Nanog 54 - the most interesting panel at San Diego (6 Feb 2012) discussed Openflow, standards work in progress, and one approach to implementing SDN.
Quoting Ed Crabbe (Google) on why Google is interested in SDN - it sees an opportunity to improve cost control for their infrastructure while maintaining performance.
common threads: partition resources and control within network elements
minimize network element local control plane
offline control of forwarding state
offline control of network element resource allocation
minimize complexity of software local to network elements
SDN has been around as a concept for a long time. Ipsilon GSMP, 1996; Cambridge's The Tempest, 1998 and so on down the years. Flowspec in 2008 looks like openflow, too.
IETF PCE, 2004, based on having RSVP-TE deployed, ISIS, etc. From network element software side, it's more complex, but it's deployable today.
But why SDN?
comes down to cost. Most of what we do is cost optimization with bounds for performance
make efficient use of resources
network element CPU and memories
underlying network capacity
move heaviest workloads off expensive, relatively slow embedded hardware to fast, cheap, commodity hardware
reduce network complexity and thus operational overhead and outage time
simplify policy composition
enforce correctness constraints and invariants
reduce inter-dependencies between routers, between protocols
reduce complexity of distributed control system software on network elements
implement innovative new techniques (Heller's Elastic Trees, etc.)
Innovation velocity - desirable to speed feature implementation and deployment
Do new protocol development fast; right now, takes too long to get new protocols into devices.
IBM distributed virtual switch
IBM announced a distributed virtual switch (5000V) 14 Feb 2012 supporting SPAN, ERSPAN, Ethernet Virtual bridge, load balancing, ACLS, etc, integrated into VMware. Alex Bennet (Battery Ventures) "This is an important development because as the first tier of network switching moves into the server, the virtual switch becomes extremely strategic real-estate and control point for emerging SDN architectures."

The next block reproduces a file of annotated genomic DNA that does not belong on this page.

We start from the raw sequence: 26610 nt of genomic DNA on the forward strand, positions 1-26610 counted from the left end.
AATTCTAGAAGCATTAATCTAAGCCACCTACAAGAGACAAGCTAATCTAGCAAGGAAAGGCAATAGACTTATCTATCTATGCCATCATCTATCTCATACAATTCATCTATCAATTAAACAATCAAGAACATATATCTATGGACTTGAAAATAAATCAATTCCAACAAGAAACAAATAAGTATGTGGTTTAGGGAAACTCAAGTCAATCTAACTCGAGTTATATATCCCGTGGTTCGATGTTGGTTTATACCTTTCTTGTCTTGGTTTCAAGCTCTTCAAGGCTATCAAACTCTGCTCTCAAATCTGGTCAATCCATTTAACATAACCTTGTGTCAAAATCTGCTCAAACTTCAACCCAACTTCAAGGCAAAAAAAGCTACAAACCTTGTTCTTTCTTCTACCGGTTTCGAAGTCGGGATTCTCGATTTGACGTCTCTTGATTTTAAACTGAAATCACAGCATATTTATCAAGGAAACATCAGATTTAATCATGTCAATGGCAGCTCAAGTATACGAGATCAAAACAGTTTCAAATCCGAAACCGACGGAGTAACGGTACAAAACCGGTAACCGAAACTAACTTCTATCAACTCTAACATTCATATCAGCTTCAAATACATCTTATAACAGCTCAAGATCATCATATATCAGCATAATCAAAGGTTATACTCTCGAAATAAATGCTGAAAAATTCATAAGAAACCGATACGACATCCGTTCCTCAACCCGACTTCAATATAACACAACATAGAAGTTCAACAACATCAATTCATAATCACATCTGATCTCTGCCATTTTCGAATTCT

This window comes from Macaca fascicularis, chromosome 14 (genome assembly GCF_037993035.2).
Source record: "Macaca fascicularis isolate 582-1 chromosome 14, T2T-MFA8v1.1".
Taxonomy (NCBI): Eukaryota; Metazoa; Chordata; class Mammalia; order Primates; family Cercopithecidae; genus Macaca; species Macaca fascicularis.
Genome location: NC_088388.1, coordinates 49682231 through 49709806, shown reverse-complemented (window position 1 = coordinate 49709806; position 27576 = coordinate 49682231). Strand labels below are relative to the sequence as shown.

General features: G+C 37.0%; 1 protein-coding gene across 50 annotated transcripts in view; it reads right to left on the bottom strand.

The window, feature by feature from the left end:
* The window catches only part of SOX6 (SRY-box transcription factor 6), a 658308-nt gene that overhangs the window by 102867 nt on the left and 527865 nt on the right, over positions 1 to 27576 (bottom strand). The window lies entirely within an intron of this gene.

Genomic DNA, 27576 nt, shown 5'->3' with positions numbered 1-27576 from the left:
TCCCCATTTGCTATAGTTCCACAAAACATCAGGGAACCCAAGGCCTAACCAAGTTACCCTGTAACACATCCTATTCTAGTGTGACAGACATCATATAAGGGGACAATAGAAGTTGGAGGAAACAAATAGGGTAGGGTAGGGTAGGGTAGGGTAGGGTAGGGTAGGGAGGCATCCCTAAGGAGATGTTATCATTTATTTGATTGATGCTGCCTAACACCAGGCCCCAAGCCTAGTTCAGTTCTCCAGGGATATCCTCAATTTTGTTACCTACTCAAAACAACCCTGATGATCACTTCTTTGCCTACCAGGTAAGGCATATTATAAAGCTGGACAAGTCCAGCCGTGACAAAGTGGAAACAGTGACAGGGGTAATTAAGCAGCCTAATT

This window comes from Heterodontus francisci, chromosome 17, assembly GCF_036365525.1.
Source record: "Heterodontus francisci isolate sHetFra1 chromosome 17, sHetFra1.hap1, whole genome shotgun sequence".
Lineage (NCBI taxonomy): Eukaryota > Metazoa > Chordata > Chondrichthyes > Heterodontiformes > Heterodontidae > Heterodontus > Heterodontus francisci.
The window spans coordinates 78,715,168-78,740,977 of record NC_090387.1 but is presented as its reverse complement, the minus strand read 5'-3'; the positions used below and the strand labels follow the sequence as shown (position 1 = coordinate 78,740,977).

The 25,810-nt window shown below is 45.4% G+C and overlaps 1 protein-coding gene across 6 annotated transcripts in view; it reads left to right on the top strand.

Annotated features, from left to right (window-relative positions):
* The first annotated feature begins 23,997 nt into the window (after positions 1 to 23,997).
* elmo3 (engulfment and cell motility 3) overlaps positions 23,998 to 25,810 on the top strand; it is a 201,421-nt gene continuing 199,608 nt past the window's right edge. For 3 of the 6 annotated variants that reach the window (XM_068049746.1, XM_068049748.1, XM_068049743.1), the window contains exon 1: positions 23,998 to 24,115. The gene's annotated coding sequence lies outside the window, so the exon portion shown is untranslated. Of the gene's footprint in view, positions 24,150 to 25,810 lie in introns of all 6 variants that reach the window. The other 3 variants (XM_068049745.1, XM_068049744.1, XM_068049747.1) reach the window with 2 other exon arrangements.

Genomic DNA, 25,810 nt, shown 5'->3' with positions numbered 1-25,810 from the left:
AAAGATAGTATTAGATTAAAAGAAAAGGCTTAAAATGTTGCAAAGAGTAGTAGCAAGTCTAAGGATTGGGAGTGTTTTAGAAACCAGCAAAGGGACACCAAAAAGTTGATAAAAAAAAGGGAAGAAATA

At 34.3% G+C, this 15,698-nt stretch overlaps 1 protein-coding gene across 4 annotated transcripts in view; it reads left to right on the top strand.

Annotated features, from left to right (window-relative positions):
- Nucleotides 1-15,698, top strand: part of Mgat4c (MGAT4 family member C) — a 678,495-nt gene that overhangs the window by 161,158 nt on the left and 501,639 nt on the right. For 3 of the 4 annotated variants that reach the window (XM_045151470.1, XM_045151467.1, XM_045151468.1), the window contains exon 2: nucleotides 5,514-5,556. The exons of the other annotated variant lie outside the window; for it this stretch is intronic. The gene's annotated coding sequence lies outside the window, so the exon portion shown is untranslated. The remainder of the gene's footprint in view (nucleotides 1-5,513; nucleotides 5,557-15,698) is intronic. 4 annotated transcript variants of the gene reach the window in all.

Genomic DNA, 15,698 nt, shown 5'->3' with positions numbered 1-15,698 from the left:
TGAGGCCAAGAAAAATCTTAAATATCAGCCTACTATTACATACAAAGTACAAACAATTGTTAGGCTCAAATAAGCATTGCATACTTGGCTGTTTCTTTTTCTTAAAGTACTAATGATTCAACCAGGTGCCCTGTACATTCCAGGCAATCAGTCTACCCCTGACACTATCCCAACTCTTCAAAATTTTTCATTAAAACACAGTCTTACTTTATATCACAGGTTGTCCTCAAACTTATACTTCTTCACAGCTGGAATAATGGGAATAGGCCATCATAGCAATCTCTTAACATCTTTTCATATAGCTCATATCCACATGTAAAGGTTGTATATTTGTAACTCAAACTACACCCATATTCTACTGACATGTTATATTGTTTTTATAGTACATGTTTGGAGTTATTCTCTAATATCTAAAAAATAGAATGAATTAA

Summary and notes from Urs Hoelzle's keynote at ONS, titled 'Openflow @ Google'
"OpenFlow has helped us improve backbone performance and reduce backbone complexity and cost"
For the WAN, aim is to have cost per bit/second go down with scale, as for CPU and storage; without a lot of systems engineering, that's not what actually happens, since network complexity goes up; also, a 100G bps interface costs a lot more than 10 x 10 gbs interfaces, or 100 x 1G bps.
Google are operating the WAN backbone carrying traffic between data centers with centralized traffic engineering.
Multiple switch chassis in each domain, custom hardware running Linux; Quagga BGP stack, ISIS/IBGP for internal connectivity
They have a simulation environment for testing "with the complete system, end to end. Everything is real except the hardware".
Building a software defined WAN results in higher performance, better fault tolerance, and lower costs.
Conclusion : Openflow and SDN are ready for real world use.
Last Wednesday, 1 Feb 2012, was an all day mentoring session for the finalists in IBM's global Smartcamp competition. It was held at the old Federal Reserve Bank building in the financial district in San Francisco. Mentors, of which I was one, spent 40 minutes with each team, having first listened to their pitches. IBM provided a summary of each company. My notes on each are in bold. If you are interested in more background, contact me at email@example.com .
Finalist Company Information: from IBM
1) BitCarrier www.bitcarrier.com
Bitcarrier is the leading provider of real-time traffic information for smart cities. Its patented Bluetooth and Wi-Fi scanning technology provides very accurate and reliable traffic information in real time.